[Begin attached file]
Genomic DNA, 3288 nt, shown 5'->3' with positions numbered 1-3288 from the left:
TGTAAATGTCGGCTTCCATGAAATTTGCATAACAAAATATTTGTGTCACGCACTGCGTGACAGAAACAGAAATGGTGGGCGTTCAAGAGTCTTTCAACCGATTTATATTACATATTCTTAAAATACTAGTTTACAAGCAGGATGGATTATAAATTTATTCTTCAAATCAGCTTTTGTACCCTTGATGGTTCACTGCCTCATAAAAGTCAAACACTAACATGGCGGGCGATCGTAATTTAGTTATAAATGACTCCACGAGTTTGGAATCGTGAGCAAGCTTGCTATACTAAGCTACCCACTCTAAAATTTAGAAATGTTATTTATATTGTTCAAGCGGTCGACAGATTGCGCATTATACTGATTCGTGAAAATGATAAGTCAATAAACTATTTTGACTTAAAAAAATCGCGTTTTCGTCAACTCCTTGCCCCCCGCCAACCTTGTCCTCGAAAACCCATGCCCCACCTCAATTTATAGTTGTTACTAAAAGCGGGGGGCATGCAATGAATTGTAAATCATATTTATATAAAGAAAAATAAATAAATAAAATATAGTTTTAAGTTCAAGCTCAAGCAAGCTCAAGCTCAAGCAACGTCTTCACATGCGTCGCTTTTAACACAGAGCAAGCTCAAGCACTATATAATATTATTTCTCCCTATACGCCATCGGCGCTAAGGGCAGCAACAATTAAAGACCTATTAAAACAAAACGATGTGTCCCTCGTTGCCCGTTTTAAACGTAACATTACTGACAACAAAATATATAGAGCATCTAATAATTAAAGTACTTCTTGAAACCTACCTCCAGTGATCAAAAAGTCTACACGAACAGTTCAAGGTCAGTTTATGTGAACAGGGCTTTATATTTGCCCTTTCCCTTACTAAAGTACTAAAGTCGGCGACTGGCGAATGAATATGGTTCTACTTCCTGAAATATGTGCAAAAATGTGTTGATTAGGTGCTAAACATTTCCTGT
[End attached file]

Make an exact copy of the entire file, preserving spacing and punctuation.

Genomic DNA, 3288 nt, shown 5'->3' with positions numbered 1-3288 from the left:
TGTAAATGTCGGCTTCCATGAAATTTGCATAACAAAATATTTGTGTCACGCACTGCGTGACAGAAACAGAAATGGTGGGCGTTCAAGAGTCTTTCAACCGATTTATATTACATATTCTTAAAATACTAGTTTACAAGCAGGATGGATTATAAATTTATTCTTCAAATCAGCTTTTGTACCCTTGATGGTTCACTGCCTCATAAAAGTCAAACACTAACATGGCGGGCGATCGTAATTTAGTTATAAATGACTCCACGAGTTTGGAATCGTGAGCAAGCTTGCTATACTAAGCTACCCACTCTAAAATTTAGAAATGTTATTTATATTGTTCAAGCGGTCGACAGATTGCGCATTATACTGATTCGTGAAAATGATAAGTCAATAAACTATTTTGACTTAAAAAAATCGCGTTTTCGTCAACTCCTTGCCCCCCGCCAACCTTGTCCTCGAAAACCCATGCCCCACCTCAATTTATAGTTGTTACTAAAAGCGGGGGGCATGCAATGAATTGTAAATCATATTTATATAAAGAAAAATAAATAAATAAAATATAGTTTTAAGTTCAAGCTCAAGCAAGCTCAAGCTCAAGCAACGTCTTCACATGCGTCGCTTTTAACACAGAGCAAGCTCAAGCACTATATAATATTATTTCTCCCTATACGCCATCGGCGCTAAGGGCAGCAACAATTAAAGACCTATTAAAACAAAACGATGTGTCCCTCGTTGCCCGTTTTAAACGTAACATTACTGACAACAAAATATATAGAGCATCTAATAATTAAAGTACTTCTTGAAACCTACCTCCAGTGATCAAAAAGTCTACACGAACAGTTCAAGGTCAGTTTATGTGAACAGGGCTTTATATTTGCCCTTTCCCTTACTAAAGTACTAAAGTCGGCGACTGGCGAATGAATATGGTTCTACTTCCTGAAATATGTGCAAAAATGTGTTGATTAGGTGCTAAACATTTCCTGT